Commenced in January 2007
Frequency: Monthly
Edition: International
Paper Count: 19

Search results for: Geospatial

19 Localization of Geospatial Events and Hoax Prediction in the UFO Database

Authors: Harish Krishnamurthy, Anna Lafontant, Ren Yi

Abstract:

Unidentified Flying Objects (UFOs) have been an interesting topic for most enthusiasts and hence people all over the United States report such findings online at the National UFO Report Center (NUFORC). Some of these reports are a hoax and among those that seem legitimate, our task is not to establish that these events confirm that they indeed are events related to flying objects from aliens in outer space. Rather, we intend to identify if the report was a hoax as was identified by the UFO database team with their existing curation criterion. However, the database provides a wealth of information that can be exploited to provide various analyses and insights such as social reporting, identifying real-time spatial events and much more. We perform analysis to localize these time-series geospatial events and correlate with known real-time events. This paper does not confirm any legitimacy of alien activity, but rather attempts to gather information from likely legitimate reports of UFOs by studying the online reports. These events happen in geospatial clusters and also are time-based. We look at cluster density and data visualization to search the space of various cluster realizations to decide best probable clusters that provide us information about the proximity of such activity. A random forest classifier is also presented that is used to identify true events and hoax events, using the best possible features available such as region, week, time-period and duration. Lastly, we show the performance of the scheme on various days and correlate with real-time events where one of the UFO reports strongly correlates to a missile test conducted in the United States.

Keywords: Time-series clustering, feature extraction, hoax prediction, geospatial events.

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18 A Geospatial Consumer Marketing Campaign Optimization Strategy: Case of Fuzzy Approach in Nigeria Mobile Market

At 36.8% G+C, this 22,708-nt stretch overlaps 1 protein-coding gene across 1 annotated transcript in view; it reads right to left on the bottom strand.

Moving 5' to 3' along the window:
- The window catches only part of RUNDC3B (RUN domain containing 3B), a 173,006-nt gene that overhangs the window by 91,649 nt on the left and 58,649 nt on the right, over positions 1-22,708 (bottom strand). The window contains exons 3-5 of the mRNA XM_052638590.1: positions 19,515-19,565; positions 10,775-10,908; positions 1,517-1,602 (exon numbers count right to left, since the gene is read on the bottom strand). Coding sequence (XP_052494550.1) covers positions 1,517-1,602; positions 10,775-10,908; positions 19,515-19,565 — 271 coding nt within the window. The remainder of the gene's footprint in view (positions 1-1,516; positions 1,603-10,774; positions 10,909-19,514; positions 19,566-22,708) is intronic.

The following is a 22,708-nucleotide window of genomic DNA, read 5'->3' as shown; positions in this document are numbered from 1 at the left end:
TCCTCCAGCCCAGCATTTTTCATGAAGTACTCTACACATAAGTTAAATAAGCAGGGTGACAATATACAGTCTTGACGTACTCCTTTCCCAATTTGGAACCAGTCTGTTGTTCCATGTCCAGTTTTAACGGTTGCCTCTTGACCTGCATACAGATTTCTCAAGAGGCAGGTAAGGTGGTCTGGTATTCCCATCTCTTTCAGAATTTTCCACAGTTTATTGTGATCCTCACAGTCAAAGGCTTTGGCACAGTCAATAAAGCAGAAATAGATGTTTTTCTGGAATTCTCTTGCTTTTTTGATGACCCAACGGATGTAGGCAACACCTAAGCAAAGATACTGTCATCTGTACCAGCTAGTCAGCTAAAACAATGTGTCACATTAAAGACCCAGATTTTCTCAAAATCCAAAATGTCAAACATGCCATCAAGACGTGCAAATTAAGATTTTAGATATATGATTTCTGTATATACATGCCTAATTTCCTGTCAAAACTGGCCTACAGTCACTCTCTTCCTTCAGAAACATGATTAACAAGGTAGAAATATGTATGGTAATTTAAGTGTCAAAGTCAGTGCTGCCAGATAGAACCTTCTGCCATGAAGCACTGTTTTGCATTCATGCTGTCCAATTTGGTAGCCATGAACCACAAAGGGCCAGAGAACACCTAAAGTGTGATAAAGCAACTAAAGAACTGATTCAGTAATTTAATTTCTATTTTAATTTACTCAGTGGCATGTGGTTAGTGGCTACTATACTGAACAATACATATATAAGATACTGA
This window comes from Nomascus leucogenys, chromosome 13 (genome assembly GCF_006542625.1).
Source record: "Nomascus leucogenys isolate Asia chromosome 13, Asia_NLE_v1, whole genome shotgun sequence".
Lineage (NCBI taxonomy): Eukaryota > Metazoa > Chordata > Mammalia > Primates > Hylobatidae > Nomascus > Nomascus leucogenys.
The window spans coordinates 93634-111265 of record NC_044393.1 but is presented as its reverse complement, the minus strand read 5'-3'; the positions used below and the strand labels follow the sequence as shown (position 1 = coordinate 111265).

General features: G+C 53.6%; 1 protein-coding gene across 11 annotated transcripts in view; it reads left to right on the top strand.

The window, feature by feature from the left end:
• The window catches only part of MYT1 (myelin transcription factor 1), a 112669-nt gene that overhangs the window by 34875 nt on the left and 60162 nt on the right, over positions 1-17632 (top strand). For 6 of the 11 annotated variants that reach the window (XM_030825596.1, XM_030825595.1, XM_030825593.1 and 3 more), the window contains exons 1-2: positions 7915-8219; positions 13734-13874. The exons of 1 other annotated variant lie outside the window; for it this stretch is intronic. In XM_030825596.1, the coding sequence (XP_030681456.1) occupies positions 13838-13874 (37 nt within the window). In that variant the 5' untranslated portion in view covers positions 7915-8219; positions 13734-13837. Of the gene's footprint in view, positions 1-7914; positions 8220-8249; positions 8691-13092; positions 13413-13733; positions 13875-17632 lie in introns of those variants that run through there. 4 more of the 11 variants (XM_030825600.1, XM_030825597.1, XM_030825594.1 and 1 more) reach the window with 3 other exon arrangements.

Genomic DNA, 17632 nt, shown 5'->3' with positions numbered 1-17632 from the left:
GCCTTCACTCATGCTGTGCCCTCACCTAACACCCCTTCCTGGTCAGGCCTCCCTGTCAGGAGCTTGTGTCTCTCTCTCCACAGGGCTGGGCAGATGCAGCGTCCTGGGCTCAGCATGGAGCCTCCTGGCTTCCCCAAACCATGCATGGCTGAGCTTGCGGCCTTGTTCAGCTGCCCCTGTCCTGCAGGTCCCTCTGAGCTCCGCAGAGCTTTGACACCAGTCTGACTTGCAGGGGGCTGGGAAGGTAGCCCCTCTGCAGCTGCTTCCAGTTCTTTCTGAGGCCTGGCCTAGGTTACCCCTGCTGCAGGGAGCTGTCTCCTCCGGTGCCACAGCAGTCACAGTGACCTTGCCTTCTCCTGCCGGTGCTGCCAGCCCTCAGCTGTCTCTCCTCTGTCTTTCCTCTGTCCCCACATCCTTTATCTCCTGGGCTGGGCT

Authors: Adeolu O. Dairo

Abstract:

Getting the consumer marketing strategy right is a crucial and complex task for firms with a large customer base such as mobile operators in a competitive mobile market. While empirical studies have made efforts to identify key constructs, no geospatial model has been developed to comprehensively assess the viability and interdependency of ground realities regarding the customer, competition, channel and the network quality of mobile operators. With this research, a geo-analytic framework is proposed for strategy formulation and allocation for mobile operators. Firstly, a fuzzy analytic network using a self-organizing feature map clustering technique based on inputs from managers and literature, which depicts the interrelationships amongst ground realities is developed. The model is tested with a mobile operator in the Nigeria mobile market. As a result, a customer-centric geospatial and visualization solution is developed. This provides a consolidated and integrated insight that serves as a transparent, logical and practical guide for strategic, tactical and operational decision making.

Keywords: Geospatial, geo-analytics, self-organizing map, customer-centric.

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17 Surface Elevation Dynamics Assessment Using Digital Elevation Models, Light Detection and Ranging, GPS and Geospatial Information Science Analysis: Ecosystem Modelling Approach

Authors: Ali K. M. Al-Nasrawi, Uday A. Al-Hamdany, Sarah M. Hamylton, Brian G. Jones, Yasir M. Alyazichi

Abstract: